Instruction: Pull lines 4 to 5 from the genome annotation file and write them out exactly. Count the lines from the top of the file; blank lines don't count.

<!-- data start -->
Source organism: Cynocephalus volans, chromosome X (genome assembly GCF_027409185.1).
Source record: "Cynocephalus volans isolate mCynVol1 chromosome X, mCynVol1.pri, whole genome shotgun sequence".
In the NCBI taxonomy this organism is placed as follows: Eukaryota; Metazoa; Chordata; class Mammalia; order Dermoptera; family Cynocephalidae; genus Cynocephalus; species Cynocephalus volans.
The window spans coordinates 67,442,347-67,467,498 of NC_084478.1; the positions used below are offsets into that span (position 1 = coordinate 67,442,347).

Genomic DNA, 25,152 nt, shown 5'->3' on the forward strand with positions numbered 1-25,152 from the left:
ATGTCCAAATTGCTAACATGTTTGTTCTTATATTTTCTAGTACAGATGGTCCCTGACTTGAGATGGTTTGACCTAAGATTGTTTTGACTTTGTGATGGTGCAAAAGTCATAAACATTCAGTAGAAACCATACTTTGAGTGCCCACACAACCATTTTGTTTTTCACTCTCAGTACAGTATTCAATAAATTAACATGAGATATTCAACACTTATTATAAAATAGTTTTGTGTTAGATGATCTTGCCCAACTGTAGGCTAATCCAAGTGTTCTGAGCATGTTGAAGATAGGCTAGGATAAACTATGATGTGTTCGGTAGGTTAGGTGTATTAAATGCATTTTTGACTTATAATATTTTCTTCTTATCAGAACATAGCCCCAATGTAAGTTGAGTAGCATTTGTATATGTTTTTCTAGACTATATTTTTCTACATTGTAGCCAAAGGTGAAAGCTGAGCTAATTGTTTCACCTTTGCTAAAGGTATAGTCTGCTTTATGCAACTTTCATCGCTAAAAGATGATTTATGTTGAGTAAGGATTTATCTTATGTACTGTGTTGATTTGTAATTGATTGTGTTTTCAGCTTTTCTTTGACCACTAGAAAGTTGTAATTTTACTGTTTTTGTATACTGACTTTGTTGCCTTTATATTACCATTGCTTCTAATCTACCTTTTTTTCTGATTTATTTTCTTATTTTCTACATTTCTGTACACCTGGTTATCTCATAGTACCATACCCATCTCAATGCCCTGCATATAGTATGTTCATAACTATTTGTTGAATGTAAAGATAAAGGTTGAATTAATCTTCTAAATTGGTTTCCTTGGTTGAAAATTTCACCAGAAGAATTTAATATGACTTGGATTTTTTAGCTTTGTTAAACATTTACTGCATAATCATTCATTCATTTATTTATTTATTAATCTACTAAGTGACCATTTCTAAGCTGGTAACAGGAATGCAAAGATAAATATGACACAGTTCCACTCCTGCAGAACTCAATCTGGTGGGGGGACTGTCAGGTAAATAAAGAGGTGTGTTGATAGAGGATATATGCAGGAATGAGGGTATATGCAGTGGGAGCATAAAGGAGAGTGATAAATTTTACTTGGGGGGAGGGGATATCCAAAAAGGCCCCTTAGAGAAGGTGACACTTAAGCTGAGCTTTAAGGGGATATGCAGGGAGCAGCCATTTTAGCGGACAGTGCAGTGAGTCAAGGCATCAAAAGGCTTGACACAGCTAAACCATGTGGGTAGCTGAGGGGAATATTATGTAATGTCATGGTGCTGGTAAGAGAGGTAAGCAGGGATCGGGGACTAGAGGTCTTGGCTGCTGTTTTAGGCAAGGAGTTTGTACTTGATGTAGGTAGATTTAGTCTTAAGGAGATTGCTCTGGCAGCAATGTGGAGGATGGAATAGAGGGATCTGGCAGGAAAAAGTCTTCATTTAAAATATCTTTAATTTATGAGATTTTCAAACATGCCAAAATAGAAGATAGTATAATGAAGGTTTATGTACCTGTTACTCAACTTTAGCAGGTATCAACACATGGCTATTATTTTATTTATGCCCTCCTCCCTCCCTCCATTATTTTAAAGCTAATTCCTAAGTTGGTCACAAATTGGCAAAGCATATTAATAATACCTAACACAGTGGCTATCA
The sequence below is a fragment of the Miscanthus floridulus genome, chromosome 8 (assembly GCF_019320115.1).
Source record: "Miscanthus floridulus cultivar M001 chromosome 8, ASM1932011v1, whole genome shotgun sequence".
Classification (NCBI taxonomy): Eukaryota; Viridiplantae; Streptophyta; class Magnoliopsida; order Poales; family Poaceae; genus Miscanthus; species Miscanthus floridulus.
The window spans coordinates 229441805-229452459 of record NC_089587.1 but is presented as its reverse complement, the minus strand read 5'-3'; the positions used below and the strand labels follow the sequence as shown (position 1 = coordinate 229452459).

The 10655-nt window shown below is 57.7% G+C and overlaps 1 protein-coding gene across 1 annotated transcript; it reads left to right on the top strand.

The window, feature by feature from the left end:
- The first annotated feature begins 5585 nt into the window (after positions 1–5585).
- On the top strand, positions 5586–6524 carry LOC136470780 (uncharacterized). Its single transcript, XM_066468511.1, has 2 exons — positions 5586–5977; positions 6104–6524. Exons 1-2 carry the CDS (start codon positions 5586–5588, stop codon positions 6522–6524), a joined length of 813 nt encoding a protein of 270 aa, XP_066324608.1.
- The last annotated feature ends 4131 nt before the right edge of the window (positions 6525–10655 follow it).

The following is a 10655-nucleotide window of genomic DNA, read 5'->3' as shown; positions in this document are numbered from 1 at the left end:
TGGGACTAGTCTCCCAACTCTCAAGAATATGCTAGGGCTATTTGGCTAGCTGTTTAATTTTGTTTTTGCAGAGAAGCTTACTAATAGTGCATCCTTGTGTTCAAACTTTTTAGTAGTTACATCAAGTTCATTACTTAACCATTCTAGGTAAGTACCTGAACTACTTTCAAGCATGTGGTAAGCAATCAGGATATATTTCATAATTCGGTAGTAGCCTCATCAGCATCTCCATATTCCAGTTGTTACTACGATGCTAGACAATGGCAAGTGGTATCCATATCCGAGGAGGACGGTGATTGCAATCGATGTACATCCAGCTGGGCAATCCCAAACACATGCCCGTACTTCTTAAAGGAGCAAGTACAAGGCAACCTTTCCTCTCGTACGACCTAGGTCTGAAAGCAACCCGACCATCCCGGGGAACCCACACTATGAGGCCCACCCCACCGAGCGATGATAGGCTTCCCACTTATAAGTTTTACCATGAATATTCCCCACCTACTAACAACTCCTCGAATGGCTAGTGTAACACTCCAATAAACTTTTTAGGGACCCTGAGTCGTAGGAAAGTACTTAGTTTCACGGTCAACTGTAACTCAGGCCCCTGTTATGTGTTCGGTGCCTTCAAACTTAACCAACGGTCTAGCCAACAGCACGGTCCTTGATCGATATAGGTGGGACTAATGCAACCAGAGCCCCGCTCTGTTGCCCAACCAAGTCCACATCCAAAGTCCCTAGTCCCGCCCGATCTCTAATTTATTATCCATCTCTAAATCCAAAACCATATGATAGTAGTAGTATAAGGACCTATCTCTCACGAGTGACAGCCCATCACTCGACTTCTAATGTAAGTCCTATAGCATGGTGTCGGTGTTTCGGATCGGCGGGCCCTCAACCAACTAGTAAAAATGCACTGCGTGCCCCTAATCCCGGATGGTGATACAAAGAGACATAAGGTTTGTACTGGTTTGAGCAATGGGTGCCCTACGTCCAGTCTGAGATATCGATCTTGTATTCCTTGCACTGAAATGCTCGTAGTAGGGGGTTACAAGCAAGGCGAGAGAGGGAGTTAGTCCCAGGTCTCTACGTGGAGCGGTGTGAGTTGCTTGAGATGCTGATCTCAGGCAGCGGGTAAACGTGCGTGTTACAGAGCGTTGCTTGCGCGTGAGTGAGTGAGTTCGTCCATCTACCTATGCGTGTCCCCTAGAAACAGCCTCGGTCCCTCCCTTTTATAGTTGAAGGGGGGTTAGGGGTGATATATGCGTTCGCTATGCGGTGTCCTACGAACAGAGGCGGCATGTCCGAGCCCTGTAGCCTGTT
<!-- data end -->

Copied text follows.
The window spans coordinates 67,442,347-67,467,498 of NC_084478.1; the positions used below are offsets into that span (position 1 = coordinate 67,442,347).

Genomic DNA, 25,152 nt, shown 5'->3' on the forward strand with positions numbered 1-25,152 from the left: